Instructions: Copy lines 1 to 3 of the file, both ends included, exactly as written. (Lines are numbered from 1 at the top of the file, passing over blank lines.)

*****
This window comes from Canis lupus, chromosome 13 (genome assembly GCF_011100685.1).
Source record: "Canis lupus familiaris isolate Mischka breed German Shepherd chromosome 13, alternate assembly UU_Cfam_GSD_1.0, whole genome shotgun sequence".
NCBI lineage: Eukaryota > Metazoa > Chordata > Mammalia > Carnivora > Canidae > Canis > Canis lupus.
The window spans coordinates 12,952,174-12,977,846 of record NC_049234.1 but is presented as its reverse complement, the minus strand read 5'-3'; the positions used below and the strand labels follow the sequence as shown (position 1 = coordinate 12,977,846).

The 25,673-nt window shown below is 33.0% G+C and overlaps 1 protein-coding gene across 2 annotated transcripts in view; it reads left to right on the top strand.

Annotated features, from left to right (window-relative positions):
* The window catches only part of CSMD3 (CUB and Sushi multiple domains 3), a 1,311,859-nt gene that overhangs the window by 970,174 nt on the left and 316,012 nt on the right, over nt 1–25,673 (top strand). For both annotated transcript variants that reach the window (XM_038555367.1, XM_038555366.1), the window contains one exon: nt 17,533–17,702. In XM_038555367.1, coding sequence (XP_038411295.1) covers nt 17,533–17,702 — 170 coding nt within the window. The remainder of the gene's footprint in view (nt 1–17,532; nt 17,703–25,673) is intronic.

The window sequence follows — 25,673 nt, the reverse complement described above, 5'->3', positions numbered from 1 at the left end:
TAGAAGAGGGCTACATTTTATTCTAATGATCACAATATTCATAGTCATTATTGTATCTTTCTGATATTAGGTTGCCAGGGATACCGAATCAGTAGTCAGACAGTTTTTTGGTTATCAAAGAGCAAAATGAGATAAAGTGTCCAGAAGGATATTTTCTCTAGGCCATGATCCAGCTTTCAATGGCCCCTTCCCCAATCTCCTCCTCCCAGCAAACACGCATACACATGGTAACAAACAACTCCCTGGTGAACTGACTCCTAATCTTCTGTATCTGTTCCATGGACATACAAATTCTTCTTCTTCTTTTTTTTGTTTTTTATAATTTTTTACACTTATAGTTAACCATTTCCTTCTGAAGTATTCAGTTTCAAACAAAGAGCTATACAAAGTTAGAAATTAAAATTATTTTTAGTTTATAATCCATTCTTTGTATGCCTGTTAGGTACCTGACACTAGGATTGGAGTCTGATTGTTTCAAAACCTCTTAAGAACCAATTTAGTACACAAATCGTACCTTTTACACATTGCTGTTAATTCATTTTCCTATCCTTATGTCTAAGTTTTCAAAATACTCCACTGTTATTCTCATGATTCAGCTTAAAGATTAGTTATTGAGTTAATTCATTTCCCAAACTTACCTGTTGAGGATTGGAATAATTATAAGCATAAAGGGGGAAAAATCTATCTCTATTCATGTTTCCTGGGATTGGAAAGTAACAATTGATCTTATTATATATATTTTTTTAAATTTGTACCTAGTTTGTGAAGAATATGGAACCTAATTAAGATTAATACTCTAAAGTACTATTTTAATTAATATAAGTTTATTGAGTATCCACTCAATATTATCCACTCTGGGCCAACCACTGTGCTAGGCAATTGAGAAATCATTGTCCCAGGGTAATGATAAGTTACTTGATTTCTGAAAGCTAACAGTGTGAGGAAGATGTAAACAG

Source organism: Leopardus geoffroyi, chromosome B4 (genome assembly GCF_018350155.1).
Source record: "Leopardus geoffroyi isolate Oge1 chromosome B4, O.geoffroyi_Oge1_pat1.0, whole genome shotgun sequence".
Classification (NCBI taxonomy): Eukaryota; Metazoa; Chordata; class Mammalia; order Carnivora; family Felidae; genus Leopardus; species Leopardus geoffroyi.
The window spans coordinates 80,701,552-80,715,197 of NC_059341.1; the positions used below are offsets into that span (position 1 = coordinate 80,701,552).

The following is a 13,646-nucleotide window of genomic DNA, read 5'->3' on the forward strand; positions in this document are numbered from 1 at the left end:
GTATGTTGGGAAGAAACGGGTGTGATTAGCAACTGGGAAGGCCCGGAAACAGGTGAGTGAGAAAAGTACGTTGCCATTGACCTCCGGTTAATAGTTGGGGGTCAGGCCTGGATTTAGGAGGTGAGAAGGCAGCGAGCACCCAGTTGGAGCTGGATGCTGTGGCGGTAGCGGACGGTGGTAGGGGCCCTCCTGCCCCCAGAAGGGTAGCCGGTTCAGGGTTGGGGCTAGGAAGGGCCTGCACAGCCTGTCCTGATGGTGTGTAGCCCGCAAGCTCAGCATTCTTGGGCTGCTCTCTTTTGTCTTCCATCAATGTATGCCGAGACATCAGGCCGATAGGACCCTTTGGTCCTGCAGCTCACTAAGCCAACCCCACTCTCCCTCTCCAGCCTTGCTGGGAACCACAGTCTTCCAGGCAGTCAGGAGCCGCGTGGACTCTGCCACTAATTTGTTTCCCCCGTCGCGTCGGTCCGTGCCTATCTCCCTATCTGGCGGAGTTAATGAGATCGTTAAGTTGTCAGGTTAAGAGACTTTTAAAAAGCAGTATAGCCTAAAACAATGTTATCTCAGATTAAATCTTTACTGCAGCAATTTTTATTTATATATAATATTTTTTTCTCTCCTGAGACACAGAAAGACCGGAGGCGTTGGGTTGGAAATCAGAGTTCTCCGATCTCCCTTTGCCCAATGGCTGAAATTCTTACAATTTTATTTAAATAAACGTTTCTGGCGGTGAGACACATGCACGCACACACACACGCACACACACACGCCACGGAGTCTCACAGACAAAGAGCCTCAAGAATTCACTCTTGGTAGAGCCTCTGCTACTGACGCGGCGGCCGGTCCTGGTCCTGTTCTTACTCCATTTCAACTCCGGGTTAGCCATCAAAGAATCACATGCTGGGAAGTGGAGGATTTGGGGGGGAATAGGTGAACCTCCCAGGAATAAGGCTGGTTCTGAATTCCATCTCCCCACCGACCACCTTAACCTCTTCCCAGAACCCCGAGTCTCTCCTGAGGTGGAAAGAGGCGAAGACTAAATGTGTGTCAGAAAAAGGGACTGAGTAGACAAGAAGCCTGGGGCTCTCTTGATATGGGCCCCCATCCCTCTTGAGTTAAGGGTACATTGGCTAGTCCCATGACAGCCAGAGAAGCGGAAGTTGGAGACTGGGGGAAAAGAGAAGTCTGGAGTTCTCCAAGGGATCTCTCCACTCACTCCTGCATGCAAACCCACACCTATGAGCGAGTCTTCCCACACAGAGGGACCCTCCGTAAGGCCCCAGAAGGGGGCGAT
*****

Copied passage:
This window comes from Canis lupus, chromosome 13 (genome assembly GCF_011100685.1).
Source record: "Canis lupus familiaris isolate Mischka breed German Shepherd chromosome 13, alternate assembly UU_Cfam_GSD_1.0, whole genome shotgun sequence".
NCBI lineage: Eukaryota > Metazoa > Chordata > Mammalia > Carnivora > Canidae > Canis > Canis lupus.